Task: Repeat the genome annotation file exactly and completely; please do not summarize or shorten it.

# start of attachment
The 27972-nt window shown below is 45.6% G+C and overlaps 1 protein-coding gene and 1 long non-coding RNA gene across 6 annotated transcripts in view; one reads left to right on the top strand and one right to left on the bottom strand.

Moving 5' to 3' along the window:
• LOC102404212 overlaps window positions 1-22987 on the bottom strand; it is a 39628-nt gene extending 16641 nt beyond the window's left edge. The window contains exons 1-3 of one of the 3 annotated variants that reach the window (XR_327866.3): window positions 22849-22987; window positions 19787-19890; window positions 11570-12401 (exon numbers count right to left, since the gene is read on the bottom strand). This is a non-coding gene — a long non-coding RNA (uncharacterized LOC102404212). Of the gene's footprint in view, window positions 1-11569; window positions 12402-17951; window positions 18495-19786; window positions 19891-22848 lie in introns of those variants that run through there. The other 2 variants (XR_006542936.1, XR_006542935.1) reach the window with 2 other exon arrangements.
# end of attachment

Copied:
The 27972-nt window shown below is 45.6% G+C and overlaps 1 protein-coding gene and 1 long non-coding RNA gene across 6 annotated transcripts in view; one reads left to right on the top strand and one right to left on the bottom strand.

Moving 5' to 3' along the window:
• LOC102404212 overlaps window positions 1-22987 on the bottom strand; it is a 39628-nt gene extending 16641 nt beyond the window's left edge. The window contains exons 1-3 of one of the 3 annotated variants that reach the window (XR_327866.3): window positions 22849-22987; window positions 19787-19890; window positions 11570-12401 (exon numbers count right to left, since the gene is read on the bottom strand). This is a non-coding gene — a long non-coding RNA (uncharacterized LOC102404212). Of the gene's footprint in view, window positions 1-11569; window positions 12402-17951; window positions 18495-19786; window positions 19891-22848 lie in introns of those variants that run through there. The other 2 variants (XR_006542936.1, XR_006542935.1) reach the window with 2 other exon arrangements.